Calvin Ayre continues blog assault on lawsuit

Calvin Ayre
Bodog founder and CEO Calvin Ayre.

With videos of his Dominican Republic vacation to prove how not worried he is about the lawsuit that's holding the Bodog domains hostage, Bodog Entertainment founder and CEO Calvin Ayre has been busy blogging this week about the lawsuit and his thoughts on it.

Despite the seriousness of a lawsuit that has taken away Bodog's main domain and forced it to move temporarily to a new location at, Ayre is using his blog to poke fun at the matter.

"Just so you know, this is still an ongoing matter, and I don't have the answers to all of your questions," Ayre says in the blog. "But I will tell you this much: It is extremely important to see the obvious humor in this patent suit. That's why I've used my blog to express my opinions on the matter."

To put it mildly, his opinions on the matter seem to boil down to the whole situation being completely ludicrous.

The first indication would be his blog "Patent Trolls vs. Mohawk Nation," detailing his opinion that Dr. Scott Lewis and 1st Technology may want to rethink their patent lawsuit now that they'll have to deal with the Morris Mohawk Gaming Group as well.

"Although the residents of the Kahnawake Mohawk Territory prefer to call themselves Kanien: keha'ka (the 'People of the Flint'), it was the name 'Mohawk' given to them by the Europeans back in the 1600s, that seems to have stuck. They're tough all right..." Ayre says in the blog.

Then he goes on to detail historical evidence of the Mohawks' tenacity.

"It should be very interesting, then, to see how they'll handle the 'patent trolls' over at 1st Technology who are trying to bleed $50 million out of them ... all because of some lame patent that 1st Technology claims to have over their Bodog domains," Ayre says.

Patent trolls becomes Ayre's preferred term for 1st Technology, which claims to have a patent on the process of online gambling. The company filed a lawsuit against Bodog Entertainment, and when Bodog didn't show up to defend itself against the lawsuit, judgment was awarded to 1st Technology.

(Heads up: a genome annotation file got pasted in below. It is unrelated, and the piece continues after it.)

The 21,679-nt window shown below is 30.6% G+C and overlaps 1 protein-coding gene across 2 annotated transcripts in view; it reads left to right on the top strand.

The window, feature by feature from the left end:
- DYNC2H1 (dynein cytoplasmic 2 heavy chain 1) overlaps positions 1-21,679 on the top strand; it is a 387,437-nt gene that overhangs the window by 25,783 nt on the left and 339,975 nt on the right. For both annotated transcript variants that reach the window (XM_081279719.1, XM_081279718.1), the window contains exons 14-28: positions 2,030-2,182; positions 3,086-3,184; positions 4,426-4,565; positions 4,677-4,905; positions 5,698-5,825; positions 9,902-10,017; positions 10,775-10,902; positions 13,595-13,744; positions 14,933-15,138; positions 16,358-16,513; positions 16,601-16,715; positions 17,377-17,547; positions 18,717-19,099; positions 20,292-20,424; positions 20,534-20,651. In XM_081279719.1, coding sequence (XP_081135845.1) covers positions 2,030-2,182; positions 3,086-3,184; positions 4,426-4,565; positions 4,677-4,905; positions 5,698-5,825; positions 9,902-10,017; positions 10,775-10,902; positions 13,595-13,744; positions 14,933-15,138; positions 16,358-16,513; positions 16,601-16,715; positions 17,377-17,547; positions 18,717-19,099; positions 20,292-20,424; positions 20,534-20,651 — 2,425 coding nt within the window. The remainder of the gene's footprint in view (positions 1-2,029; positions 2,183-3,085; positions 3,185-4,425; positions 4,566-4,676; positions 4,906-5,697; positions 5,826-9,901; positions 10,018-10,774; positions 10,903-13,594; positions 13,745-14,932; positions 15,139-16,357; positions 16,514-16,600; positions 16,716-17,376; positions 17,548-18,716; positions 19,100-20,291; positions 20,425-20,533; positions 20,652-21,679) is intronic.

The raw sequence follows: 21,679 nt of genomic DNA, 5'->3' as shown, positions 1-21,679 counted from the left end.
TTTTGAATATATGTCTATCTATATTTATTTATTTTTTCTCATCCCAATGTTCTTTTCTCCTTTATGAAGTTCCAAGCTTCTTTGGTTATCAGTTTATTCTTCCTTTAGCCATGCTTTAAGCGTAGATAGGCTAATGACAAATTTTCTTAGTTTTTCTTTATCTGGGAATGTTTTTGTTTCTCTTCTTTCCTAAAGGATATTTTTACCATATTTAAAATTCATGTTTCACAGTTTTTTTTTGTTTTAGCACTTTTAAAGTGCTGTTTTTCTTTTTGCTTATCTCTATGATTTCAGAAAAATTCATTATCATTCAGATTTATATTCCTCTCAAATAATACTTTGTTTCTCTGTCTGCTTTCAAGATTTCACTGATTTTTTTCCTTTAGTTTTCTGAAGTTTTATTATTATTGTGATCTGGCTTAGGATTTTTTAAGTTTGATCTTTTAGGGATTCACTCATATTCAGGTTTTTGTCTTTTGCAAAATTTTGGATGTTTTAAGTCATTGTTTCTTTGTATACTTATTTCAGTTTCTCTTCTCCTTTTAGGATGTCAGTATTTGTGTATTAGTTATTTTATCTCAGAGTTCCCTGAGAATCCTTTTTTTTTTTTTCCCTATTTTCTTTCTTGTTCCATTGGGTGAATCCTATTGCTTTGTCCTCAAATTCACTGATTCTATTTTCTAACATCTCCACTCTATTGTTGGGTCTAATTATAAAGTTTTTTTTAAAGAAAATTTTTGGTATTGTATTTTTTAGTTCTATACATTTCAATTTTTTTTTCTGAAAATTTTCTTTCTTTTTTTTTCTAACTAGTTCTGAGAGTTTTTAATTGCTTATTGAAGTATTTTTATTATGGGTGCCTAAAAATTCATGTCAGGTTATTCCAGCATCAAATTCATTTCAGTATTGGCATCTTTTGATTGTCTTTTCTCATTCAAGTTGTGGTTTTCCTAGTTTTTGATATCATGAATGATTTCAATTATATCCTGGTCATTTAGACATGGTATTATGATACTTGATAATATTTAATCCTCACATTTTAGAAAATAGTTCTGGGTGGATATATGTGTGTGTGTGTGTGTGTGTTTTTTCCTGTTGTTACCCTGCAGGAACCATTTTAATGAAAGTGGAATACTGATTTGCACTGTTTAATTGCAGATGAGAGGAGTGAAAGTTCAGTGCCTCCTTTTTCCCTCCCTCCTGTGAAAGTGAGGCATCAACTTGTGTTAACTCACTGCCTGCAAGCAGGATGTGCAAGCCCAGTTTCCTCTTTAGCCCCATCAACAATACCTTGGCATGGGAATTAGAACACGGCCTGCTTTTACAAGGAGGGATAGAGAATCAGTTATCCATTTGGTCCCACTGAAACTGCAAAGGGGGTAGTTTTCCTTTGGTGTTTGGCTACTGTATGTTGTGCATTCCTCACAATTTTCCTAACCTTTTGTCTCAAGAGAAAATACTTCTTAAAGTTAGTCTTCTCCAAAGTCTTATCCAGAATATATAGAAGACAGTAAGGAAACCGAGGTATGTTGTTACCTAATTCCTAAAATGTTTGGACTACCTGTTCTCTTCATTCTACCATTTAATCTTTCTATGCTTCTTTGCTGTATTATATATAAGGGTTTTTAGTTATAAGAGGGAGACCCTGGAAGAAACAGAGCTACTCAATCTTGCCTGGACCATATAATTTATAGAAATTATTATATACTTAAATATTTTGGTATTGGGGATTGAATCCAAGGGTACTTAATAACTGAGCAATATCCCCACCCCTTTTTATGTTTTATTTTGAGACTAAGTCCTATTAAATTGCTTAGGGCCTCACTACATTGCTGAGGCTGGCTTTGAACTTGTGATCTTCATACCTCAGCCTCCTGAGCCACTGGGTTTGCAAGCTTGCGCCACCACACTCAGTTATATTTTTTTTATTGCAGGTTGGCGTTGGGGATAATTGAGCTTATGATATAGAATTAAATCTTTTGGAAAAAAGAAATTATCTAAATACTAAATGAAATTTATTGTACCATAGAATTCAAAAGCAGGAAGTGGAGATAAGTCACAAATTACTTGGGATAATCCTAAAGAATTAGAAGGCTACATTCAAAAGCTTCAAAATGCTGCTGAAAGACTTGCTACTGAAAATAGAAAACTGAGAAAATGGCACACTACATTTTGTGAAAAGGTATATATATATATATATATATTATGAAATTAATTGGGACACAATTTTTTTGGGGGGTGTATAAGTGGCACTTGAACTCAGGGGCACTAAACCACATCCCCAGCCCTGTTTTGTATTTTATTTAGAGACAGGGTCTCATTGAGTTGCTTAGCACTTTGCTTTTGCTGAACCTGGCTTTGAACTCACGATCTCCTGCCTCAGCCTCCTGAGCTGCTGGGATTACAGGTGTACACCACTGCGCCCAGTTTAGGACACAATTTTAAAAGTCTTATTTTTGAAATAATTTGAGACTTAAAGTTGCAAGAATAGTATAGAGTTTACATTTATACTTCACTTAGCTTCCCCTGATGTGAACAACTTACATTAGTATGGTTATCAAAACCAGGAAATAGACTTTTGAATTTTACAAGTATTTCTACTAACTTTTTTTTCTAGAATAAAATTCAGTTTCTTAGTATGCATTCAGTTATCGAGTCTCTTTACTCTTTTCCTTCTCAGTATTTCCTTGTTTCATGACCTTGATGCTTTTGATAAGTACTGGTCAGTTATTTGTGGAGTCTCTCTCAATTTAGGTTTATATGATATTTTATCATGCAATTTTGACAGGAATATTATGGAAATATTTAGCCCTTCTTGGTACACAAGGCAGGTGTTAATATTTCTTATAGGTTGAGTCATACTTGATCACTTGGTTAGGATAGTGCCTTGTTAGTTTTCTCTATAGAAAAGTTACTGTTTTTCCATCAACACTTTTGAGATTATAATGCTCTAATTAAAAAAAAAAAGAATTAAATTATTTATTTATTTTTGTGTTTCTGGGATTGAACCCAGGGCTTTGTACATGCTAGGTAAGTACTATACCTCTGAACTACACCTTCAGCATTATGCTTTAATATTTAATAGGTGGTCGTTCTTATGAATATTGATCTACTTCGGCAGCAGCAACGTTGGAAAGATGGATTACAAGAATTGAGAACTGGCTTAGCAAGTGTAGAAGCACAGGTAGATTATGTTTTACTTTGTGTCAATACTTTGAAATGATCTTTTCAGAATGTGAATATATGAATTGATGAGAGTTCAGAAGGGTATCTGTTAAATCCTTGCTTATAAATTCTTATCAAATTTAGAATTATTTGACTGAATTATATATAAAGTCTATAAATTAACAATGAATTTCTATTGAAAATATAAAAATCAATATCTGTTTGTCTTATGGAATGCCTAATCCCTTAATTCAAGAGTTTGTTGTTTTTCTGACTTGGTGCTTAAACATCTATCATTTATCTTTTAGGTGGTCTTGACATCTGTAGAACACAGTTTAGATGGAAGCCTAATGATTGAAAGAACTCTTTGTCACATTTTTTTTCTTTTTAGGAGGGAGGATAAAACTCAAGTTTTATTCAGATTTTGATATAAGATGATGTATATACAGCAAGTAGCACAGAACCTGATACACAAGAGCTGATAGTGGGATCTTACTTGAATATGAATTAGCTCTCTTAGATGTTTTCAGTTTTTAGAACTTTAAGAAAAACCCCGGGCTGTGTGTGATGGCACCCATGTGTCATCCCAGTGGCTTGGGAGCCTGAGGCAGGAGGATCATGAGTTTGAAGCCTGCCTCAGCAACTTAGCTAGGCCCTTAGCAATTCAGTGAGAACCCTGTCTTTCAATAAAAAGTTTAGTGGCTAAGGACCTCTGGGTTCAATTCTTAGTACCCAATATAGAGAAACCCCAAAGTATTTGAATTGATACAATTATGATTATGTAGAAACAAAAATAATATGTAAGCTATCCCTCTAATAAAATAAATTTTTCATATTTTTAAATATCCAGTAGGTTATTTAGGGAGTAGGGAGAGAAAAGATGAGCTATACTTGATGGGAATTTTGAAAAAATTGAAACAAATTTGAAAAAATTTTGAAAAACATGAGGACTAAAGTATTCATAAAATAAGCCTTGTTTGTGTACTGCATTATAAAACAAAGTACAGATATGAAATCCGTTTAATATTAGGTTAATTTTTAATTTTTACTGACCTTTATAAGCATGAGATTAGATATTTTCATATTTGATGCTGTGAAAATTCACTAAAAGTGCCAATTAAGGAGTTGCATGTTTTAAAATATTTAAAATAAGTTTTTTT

One of the things the company was awarded was the Bodog domain name, which is why Bodog is now located at until the matter is settled.

To further make light of the situation, Ayre proposed a patent troll dance competition for Bodog employees. They're encouraged to get dressed up in their best patent troll gear and film themselves dancing to "Dueling Banjos," made famous by the movie Deliverance.

The video can be submitted for the chance to win $1,000 plus a Bodog iPod.

"It is just a fun way to get the entire company to show the Patent Trolls at 1st Tech how little respect we have for them," Ayre said. "We've got all the dance videos and will be releasing them (along with the winning video!) over the next few weeks."

Ayre plans to continue posting blogs about the situation and use the lawsuit to his full advantage. He said he's already investigating the backgrounds of the people at 1st Technology as well as their lawyers to be able to post information about them in the future.

As Ayre said himself, there's nothing Bodog likes more than a ready-made media circus, and 1st Technology handed it to them on a platter.

"Bodog is in the entertainment business and this is a very entertaining story so we are going to have some fun with it," Ayre says in his blog. "We have a lot more plans to run marketing programs around this dispute if it's not settled."

In the meantime, within two weeks of moving to a new domain name, the gambling site was back on top of Google searches for Bodog once again.

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